Jorge Duenes / Reuters

Nearly 2,000 immigrant children have been separated from their families at the southern U.S. border, according to the federal government. As The Atlantic’s Krishnadev Calamur wrote, the wave of news stories about those separations has prompted a “national moral reckoning” over the Trump administration’s hard line on immigration. Reports describe children being held in cages and reveal audio of the cries of children in detention facilities. How did we get here, and how likely is it to stop? We asked Krishnadev for his analysis, and turned to Atlantic archives for a historical perspective.


“It Is Very Hard to Predict What Is Going to Happen”

A reporter walks us through what he knows—and doesn’t know—about the separation of migrant families.

Caroline Kitchener: When did the administration begin separating children from their families at the border?

Krishnadev Calamur: As Trump came into office in January 2017, John Kelly, secretary of homeland security at the time, wanted to start the zero-tolerance policy, but was deterred from pursuing it. But Stephen Miller, senior policy advisor to the president, persisted with the idea. This summer, when the number of illegal crossings spiked (as it always does at this time of year), he brought the idea up again. Six weeks ago, the administration implemented this policy.

Caroline: The issue came into sharp focus again over the weekend, as disturbing photos and reporters’ first-hand accounts of the heartbreaking separations trickled out of the detention facilities. Several high-profile conservatives also spoke out against the policy. Can you tell us a little more about what’s been happening over the last couple of days?

Krishnadev: This weekend was Father’s Day. Many Democratic lawmakers and opponents of the administration’s policy gathered outside detention facilities in New Jersey, Texas, and other places, protesting against it. On top of that, Laura Bush, the former first lady, who doesn’t typically weigh in on policy issues, published an op-ed in The Washington Post, in which she called it “cruel” and “immoral” to separate children from their families. She compared the policy to the internment of Japanese Americans during World War II.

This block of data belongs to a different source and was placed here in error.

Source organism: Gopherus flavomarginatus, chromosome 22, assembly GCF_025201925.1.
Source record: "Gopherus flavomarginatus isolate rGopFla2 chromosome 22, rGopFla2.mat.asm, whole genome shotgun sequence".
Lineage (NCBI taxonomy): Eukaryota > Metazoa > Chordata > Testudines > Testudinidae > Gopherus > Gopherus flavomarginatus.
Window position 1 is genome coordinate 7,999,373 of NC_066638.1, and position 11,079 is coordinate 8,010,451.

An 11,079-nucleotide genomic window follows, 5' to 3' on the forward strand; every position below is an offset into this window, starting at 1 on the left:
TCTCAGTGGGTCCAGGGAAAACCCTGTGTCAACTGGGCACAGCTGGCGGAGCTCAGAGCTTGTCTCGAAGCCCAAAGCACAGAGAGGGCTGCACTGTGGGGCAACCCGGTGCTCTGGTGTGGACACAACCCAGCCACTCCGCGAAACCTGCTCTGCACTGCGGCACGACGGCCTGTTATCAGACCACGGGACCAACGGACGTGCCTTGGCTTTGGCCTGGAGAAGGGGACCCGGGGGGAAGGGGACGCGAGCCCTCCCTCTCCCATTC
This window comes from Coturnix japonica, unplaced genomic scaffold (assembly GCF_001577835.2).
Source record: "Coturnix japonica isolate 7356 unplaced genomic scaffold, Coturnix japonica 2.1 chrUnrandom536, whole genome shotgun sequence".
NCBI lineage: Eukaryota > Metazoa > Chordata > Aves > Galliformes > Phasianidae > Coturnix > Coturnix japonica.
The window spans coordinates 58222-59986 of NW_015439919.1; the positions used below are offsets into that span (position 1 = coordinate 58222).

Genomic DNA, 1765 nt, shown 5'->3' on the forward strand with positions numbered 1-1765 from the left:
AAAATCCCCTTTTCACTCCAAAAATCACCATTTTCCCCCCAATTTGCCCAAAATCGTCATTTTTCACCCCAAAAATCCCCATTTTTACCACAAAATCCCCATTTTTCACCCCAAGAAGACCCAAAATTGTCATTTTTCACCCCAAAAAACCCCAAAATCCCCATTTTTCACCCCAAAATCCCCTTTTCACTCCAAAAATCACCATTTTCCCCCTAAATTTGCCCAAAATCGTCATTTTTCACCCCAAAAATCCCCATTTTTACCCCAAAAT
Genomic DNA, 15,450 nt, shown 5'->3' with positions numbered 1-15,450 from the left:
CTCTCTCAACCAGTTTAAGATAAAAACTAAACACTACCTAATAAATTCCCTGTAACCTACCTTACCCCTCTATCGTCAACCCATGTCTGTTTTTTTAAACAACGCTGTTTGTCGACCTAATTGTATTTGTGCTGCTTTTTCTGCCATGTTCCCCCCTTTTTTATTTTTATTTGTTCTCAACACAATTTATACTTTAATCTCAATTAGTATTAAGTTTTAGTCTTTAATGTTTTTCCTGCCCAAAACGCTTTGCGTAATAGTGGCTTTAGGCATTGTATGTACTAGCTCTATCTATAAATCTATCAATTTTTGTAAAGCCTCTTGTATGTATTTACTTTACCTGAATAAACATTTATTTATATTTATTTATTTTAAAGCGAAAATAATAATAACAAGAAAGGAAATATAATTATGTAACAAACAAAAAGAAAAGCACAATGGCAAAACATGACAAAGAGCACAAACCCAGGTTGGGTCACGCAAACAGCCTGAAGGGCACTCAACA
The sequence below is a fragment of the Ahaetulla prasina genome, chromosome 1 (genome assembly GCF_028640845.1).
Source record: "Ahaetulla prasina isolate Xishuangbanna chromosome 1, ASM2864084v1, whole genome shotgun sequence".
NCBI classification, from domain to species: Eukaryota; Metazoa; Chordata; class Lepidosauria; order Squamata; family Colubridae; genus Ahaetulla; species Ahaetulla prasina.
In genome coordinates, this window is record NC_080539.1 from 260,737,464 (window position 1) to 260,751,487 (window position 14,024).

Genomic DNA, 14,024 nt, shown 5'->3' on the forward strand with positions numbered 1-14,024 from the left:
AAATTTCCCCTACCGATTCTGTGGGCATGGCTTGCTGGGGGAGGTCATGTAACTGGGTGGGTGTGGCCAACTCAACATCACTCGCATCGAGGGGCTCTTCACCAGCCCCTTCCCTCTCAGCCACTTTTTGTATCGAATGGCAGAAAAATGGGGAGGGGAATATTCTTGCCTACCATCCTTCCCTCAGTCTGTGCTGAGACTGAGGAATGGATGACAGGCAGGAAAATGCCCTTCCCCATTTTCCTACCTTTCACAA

Caroline: In a tweet over the weekend, Kirstjen Nielsen, current secretary of homeland security, denied that the Trump administration has a policy to separate the children of people entering the country illegally from their families. What do you make of that?

Krishnadev: While Nielsen did say that, there are many, many reports that the administration is, in fact, separating children from their parents. According to the Department of Homeland Security, 1,995 kids have now been separated from their families.

I think Nielsen is able to make this claim because she is distinguishing between asylum seekers and other people who come in. She’s making the case that asylum seekers are not being separated from their families; the people who are being separated are being prosecuted for crossing the border illegally. Still, it’s clear what the administration is trying to do. In an interview with the New York Times, Stephen Miller said they are using this policy to deter people from coming in. They will tell you that they are enforcing laws that are already “on the books,” which have existed since the 90’s.

Caroline: What are those laws?

Krishnadev: One is the 1997 Flores Amendment. Essentially, it allows children to be separated from their parents for a certain amount of time. There was another law passed in 2008 with bipartisan support, on child trafficking, which incorporates some elements of this. Neither the Obama administration nor the Bush administration enforced this aspect of either law—the separation of the children from their parents. Both of them apparently considered it, but thought it would be too inhumane.

Caroline: There has been some backlash to the policy from the right. Who still supports the president?

Krishnadev: There are many people who agree with Trump on this—who believe there should be zero tolerance for people crossing the border illegally. On the other side of the equation, you have some moderate Republicans like Jeff Flake, and evangelical leaders like Franklin Graham who have come out very strongly against this policy. You’ll see fewer elected Republicans who have a political future saying anything detrimental, because Trump is still very popular among his supporter base—and, as we have seen in primary after primary, if you cross the president, you will pay a political price for it.

Caroline: Do you think this policy is likely to change anytime soon?

Krishnadev: It is very hard to predict what is going to happen. All it takes is one event to change the equation one way or another. If tomorrow, there is some high-profile crime, and it’s revealed that a migrant carried it out, that could change the reaction to this. If it’s revealed that this new policy has drastically reduced the number of people coming into the country, that could change the reaction to this. The president is a very shrewd politician. He recognizes that these are the kinds of issues that get his base mobilized. That said, these are also the kinds of issues that mobilize his rivals.